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4:00 PM | Rhyolite Porphyry from Majuba Hill III
GSN field trip Day 2: We've taken a few Majuba Hill samples out of the bag.We'll now take a look at the farthest right sample, having already seenRocks #1 & #2 and Rock #3.One side shows a weathered surface, with dark brown iron oxides and the copper carbonates malachite and azurite.I suspect that the reason I picked up this rock was because of the mineralized appearance of the outer surfaces. I probably had no idea this rock would turn out to be yet another sample of rhyolite […]
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3:58 PM | Best-ever Neptune mosaics for the 25th anniversary of Voyager 2's flyby
In honor of the 25th anniversary of the Voyager 2 flyby of Neptune, image magician Björn Jónsson has produced two new global mosaics of the distant ice giant, the highest-resolution ever made.
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1:59 PM | Mediterranean Environmental Research Group (GRAM)
By Marc Oliva   The Mediterranean Environmental Research Group, (GRAM) from the University of Barcelona has over 20 years of working experience in the field of the effects of forest fires on soil properties. In 1998 the doctoral thesis entitled “Fire effects on soil properties, the role of fire intensity” carried out by Xavier Úbeda […]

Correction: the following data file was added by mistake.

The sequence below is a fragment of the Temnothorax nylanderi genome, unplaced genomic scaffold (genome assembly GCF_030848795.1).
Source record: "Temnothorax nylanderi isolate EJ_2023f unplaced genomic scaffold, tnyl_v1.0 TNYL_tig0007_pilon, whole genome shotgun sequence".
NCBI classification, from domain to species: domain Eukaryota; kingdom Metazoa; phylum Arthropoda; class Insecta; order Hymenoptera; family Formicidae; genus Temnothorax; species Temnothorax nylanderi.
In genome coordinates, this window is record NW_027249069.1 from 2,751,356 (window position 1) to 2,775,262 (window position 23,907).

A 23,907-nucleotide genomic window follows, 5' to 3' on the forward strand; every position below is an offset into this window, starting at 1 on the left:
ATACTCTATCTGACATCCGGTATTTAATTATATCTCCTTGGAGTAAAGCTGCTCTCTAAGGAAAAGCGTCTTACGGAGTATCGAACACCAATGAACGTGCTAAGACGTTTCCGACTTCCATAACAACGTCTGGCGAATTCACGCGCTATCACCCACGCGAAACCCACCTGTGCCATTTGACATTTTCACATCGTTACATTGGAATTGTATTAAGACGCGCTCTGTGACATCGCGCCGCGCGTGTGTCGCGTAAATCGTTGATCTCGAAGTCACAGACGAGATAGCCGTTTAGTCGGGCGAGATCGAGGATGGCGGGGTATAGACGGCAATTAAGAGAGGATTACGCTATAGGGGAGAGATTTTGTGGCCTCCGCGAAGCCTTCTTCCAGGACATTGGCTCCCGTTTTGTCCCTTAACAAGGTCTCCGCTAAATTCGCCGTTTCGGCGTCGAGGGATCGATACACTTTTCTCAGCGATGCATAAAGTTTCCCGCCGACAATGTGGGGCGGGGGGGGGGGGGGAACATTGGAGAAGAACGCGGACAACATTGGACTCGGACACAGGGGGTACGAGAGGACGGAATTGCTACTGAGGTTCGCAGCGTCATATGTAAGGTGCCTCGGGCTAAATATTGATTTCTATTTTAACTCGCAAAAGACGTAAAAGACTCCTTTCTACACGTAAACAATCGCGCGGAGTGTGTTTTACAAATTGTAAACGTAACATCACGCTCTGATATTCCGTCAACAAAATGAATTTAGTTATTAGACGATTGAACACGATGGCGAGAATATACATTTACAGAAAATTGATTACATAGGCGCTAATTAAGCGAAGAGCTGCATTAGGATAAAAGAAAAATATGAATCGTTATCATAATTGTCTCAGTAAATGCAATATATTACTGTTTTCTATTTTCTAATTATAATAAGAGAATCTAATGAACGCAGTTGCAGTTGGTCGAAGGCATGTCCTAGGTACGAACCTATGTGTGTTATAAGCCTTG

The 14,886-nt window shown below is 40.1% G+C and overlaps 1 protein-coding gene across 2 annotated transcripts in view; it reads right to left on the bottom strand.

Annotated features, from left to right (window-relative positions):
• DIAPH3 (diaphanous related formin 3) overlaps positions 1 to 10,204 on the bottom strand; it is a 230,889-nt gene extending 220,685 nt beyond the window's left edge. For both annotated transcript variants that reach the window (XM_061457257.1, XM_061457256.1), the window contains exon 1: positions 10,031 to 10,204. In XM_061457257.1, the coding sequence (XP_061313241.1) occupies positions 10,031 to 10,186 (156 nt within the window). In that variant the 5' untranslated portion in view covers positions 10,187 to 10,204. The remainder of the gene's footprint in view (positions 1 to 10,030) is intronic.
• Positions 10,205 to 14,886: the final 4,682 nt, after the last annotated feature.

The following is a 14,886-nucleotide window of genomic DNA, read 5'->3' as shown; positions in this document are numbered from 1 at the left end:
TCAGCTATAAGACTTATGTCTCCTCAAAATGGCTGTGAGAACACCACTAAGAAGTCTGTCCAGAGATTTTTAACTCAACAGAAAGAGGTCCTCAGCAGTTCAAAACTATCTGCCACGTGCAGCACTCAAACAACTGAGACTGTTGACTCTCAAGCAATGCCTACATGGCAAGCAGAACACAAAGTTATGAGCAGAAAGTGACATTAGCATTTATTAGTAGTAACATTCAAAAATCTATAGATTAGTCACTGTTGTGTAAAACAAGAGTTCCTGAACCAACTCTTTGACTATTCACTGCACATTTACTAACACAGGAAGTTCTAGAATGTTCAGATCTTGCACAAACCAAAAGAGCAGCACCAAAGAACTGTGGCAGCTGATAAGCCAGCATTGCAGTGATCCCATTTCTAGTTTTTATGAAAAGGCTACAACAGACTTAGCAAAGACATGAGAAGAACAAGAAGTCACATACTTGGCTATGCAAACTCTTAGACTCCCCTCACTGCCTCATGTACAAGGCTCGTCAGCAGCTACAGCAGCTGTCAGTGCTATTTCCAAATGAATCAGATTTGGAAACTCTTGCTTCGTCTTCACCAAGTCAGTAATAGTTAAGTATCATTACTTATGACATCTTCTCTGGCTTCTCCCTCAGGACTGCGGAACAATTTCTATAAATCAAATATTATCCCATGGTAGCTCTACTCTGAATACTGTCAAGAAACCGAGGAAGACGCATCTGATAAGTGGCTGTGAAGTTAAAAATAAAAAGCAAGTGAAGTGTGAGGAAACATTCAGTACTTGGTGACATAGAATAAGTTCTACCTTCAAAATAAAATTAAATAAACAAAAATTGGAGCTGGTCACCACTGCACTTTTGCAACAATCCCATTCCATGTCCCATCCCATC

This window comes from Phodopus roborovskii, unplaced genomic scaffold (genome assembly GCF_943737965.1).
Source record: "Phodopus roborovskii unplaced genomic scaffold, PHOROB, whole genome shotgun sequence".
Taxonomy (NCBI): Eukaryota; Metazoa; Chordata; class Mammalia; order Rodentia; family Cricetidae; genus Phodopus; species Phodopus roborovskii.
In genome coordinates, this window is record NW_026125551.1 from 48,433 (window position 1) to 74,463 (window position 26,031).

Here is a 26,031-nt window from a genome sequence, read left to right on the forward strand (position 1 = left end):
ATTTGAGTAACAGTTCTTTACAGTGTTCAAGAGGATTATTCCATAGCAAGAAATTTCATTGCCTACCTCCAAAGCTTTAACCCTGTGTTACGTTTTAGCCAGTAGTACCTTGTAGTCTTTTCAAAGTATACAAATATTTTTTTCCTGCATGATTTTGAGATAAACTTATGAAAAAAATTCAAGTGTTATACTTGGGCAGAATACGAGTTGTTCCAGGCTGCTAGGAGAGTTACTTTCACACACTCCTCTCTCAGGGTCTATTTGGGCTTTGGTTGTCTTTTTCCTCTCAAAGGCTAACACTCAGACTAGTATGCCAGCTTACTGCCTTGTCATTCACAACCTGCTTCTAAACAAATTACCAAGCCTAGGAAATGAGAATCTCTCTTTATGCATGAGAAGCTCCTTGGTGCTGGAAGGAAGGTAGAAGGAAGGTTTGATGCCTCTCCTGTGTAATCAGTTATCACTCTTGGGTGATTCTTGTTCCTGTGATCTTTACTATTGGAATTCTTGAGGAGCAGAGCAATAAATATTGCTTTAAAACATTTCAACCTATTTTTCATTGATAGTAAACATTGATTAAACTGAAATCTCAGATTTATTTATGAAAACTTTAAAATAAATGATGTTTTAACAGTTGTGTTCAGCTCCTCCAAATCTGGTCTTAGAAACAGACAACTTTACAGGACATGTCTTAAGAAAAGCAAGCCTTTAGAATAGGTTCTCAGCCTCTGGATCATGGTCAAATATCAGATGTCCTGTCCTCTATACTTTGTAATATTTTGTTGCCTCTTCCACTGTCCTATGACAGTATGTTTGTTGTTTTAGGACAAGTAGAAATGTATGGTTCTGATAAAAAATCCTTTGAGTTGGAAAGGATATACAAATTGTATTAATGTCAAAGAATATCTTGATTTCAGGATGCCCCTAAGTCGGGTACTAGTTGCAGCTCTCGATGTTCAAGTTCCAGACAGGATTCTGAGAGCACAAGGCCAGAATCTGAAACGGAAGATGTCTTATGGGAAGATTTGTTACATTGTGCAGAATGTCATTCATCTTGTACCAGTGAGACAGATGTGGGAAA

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12:31 PM | Logging without an axe
Though structural geologists use our smaller sample of cored rock to form the larger picture of what its surrounding rock may look like, confirmation about the hole’s physical and chemical traits comes from the work of our logging staff scientist, Sally Morgan. read more
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11:30 AM | Imaggeo on Mondays: The Valley of the Souls
Simon Gascoin captured this image of the badlands of the Palca canyon. The Palca canyon is located near the city of La Paz, Bolivia. Like much of the geology in the vicinity of La Paz, the canyon comprises mainly unconsolidated glacial formations, which are highly susceptible to wind and water erosion. The imposing spires, which […]
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10:00 AM | Bicidiocrinus wetherbyi Crinoid Calyx
Over the weekend my cousin went fossil hunting in Grayson County, Kentucky USA for Mississippian Period fossils. He got extremely lucky and found a nice crinoid calyx. It appears to be a Bicidiocrinus wetherbyi (Wachsmuth and Springer, 1886). It was found in the Glen Dean formation.   A retired professor at the University of Kentucky, Dr. Don Chesnut has a number of posted images on the